I bought a second-hand guitar for £4 when I was fourteen years old. It was a Spanish guitar with steel strings, and I learned to play the music that was then called ‘folk’, although it was really acoustic American pop: Blowing in the Wind, Puff the Magic Dragon, Go Tell it on the Mountain, that sort of thing.
I’ve never had lessons, but like most of my family I find it easy to pick up an instrument and get a tune out of it. I also found that when I played my guitar, girls would sit around and listen, something they rarely did if I was merely talking!
My first wife had a brother-in-law who played guitar in a jazz band, and he taught me a lot of chords I’d never heard of, minor sevenths and ninths and diminisheds, and a whole repertoire of standards that I still sometimes play: On the Sunny Side of the Street, Birth of the Blues, Smoke Gets in you Eyes.
I taught my little brother, James, a few chords, then later my son, Emanuele. In the eighties, when my son was a teenager, the three of us used to play Beatles songs after lunch on Sundays. One day James said: “We’re almost good enough to play in public. If we had a drummer…”
We found a drummer and formed Kevin Small and the Trousers. I became the bassist in the same way Paul McCartney did: I was the worst guitarist in the band. We didn’t do many Beatles numbers in the end – the singing is too difficult. We developed a rock repertoire and we used to play at the Greyhound, a grungy pub in Fulham Palace Road in West London.
James and Emanuele developed different musical interests, and around 1994 I joined a blues band formed by Graham Coster, a writer who is also brilliant blues-harp player. His agent, Antony Harwood, was the guitarist. After a couple of false starts Cefyn Jones joined as drummer, and we called ourselves Damn Right I Got the Blues.
Our material was about fifty per cent Chicago blues from the fifties and sixties, songs such as Hoochie Coochie Man, My Babe, and Twenty-Nine Ways, and other blues standards such as Statesborough Blues. We also played more contemporary numbers in the same sort of vein such as I Knew the Bride When She Used to Rock and Roll.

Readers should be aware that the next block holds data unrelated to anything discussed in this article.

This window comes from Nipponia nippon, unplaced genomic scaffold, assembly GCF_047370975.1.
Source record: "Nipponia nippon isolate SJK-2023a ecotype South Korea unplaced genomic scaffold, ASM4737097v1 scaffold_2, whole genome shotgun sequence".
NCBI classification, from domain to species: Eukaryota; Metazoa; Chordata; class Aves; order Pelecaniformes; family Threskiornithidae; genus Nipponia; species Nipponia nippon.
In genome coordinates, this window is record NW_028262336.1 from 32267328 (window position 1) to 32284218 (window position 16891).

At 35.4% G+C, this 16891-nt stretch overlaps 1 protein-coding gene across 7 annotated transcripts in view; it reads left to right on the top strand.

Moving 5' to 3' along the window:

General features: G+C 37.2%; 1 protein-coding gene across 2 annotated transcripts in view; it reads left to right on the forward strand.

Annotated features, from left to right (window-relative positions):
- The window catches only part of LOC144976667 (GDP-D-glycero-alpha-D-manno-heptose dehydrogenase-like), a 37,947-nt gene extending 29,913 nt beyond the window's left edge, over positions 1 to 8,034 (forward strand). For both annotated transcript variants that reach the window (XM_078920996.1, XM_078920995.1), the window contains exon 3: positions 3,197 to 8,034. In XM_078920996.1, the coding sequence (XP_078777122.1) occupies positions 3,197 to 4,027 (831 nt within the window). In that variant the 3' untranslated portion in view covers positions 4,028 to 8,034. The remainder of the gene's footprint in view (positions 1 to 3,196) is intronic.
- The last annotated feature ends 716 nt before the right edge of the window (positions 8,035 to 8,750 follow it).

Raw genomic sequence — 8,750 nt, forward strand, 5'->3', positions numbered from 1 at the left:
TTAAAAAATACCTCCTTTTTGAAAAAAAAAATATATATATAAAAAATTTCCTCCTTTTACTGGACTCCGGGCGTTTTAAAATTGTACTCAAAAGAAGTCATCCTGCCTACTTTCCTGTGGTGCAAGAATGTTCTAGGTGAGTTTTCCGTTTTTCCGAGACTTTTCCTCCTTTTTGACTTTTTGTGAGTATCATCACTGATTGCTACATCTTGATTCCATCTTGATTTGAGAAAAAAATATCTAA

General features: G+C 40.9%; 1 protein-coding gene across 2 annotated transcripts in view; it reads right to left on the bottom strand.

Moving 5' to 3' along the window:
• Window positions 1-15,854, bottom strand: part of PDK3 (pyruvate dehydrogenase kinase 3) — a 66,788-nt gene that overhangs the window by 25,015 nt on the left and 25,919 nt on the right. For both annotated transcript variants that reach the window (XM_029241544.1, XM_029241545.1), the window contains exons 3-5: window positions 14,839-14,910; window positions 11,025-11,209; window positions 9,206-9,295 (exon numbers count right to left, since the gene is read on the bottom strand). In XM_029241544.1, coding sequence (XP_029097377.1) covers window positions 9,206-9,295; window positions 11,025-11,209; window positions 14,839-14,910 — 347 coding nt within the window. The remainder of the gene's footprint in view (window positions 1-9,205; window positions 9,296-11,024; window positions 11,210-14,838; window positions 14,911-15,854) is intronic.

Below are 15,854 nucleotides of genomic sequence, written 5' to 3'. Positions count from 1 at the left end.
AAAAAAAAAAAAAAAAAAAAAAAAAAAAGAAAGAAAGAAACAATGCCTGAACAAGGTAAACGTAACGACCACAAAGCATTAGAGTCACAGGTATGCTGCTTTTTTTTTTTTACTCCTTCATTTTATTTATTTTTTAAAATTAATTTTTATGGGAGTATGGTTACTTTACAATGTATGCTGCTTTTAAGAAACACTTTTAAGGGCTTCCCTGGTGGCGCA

We’ve recorded Hoochie Coochie Man, and it’s the only track of ours available commercially: it appears on the CD Stranger than Fiction, a charity album released by Don’t Quit Your Day Job Records in San Francisco.
In 2002 Graham Coster left the band and Emanuele joined as lead guitarist. The band then consisted of Roger Stevens (keyboards), Ant Harwood (guitar), Ken Follett (bass), occasional guest vocalist Floella Benjamin, Cefyn Jones (drums), and Emanuele Follett (guitar).
After Emanuele died in June 2018 at the age of 49, after a brave battle against leukaemia, Damn Right disbanded.
Download Hoochie Coochie Man as an MP3 file (160 kbps, 8.3 MB), made available for download by kind permission of Don’t Quit Your Day Job Records. The Stranger than Fiction double CD is available from both DQYDJ and Amazon.com.
Hoochie Coochie Man. 6:35 minutes. Willie Dixon/Hoochie Coochie Music/BMI – additional lyrics by Ken Follett. Damn Right I Got the Blues – Ken Follett (lead vocal, bass, acoustic guitar, additional lyrics); Graham Coster (harmonica); Richard Gillinson (Yamaha clavinova); Antony Harwood (slide guitar); Cefyn Jones (drums); background vocals by Graham Coster, Marie-Claire Follett, Richard Gillinson and Cefyn Jones.